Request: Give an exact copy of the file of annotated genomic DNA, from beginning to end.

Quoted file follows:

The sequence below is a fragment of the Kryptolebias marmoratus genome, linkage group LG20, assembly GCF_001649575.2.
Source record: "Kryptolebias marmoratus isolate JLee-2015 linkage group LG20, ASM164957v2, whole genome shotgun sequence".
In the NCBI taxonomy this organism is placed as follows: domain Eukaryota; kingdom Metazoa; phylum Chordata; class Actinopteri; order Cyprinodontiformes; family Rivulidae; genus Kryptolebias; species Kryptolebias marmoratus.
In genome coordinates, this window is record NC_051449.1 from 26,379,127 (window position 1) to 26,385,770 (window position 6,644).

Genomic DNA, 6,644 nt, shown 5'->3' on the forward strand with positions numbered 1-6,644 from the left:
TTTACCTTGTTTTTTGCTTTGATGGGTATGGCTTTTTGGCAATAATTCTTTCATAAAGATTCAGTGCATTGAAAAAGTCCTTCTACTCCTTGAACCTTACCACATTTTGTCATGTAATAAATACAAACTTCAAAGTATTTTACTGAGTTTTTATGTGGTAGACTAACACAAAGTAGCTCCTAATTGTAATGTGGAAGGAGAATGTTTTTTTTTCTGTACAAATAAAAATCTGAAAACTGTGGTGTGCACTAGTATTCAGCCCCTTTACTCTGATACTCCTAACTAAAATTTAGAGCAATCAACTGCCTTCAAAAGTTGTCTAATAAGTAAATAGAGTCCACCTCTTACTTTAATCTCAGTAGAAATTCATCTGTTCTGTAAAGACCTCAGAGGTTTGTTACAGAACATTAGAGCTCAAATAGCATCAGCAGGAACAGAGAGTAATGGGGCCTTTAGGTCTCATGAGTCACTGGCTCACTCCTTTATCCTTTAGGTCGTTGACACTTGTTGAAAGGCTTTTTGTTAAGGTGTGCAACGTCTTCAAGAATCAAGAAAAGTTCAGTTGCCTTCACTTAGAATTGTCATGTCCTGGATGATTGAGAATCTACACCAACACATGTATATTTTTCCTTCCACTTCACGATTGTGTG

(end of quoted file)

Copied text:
The sequence below is a fragment of the Kryptolebias marmoratus genome, linkage group LG20, assembly GCF_001649575.2.
Source record: "Kryptolebias marmoratus isolate JLee-2015 linkage group LG20, ASM164957v2, whole genome shotgun sequence".
In the NCBI taxonomy this organism is placed as follows: domain Eukaryota; kingdom Metazoa; phylum Chordata; class Actinopteri; order Cyprinodontiformes; family Rivulidae; genus Kryptolebias; species Kryptolebias marmoratus.
In genome coordinates, this window is record NC_051449.1 from 26,379,127 (window position 1) to 26,385,770 (window position 6,644).

Genomic DNA, 6,644 nt, shown 5'->3' on the forward strand with positions numbered 1-6,644 from the left:
TTTACCTTGTTTTTTGCTTTGATGGGTATGGCTTTTTGGCAATAATTCTTTCATAAAGATTCAGTGCATTGAAAAAGTCCTTCTACTCCTTGAACCTTACCACATTTTGTCATGTAATAAATACAAACTTCAAAGTATTTTACTGAGTTTTTATGTGGTAGACTAACACAAAGTAGCTCCTAATTGTAATGTGGAAGGAGAATGTTTTTTTTTCTGTACAAATAAAAATCTGAAAACTGTGGTGTGCACTAGTATTCAGCCCCTTTACTCTGATACTCCTAACTAAAATTTAGAGCAATCAACTGCCTTCAAAAGTTGTCTAATAAGTAAATAGAGTCCACCTCTTACTTTAATCTCAGTAGAAATTCATCTGTTCTGTAAAGACCTCAGAGGTTTGTTACAGAACATTAGAGCTCAAATAGCATCAGCAGGAACAGAGAGTAATGGGGCCTTTAGGTCTCATGAGTCACTGGCTCACTCCTTTATCCTTTAGGTCGTTGACACTTGTTGAAAGGCTTTTTGTTAAGGTGTGCAACGTCTTCAAGAATCAAGAAAAGTTCAGTTGCCTTCACTTAGAATTGTCATGTCCTGGATGATTGAGAATCTACACCAACACATGTATATTTTTCCTTCCACTTCACGATTGTGTG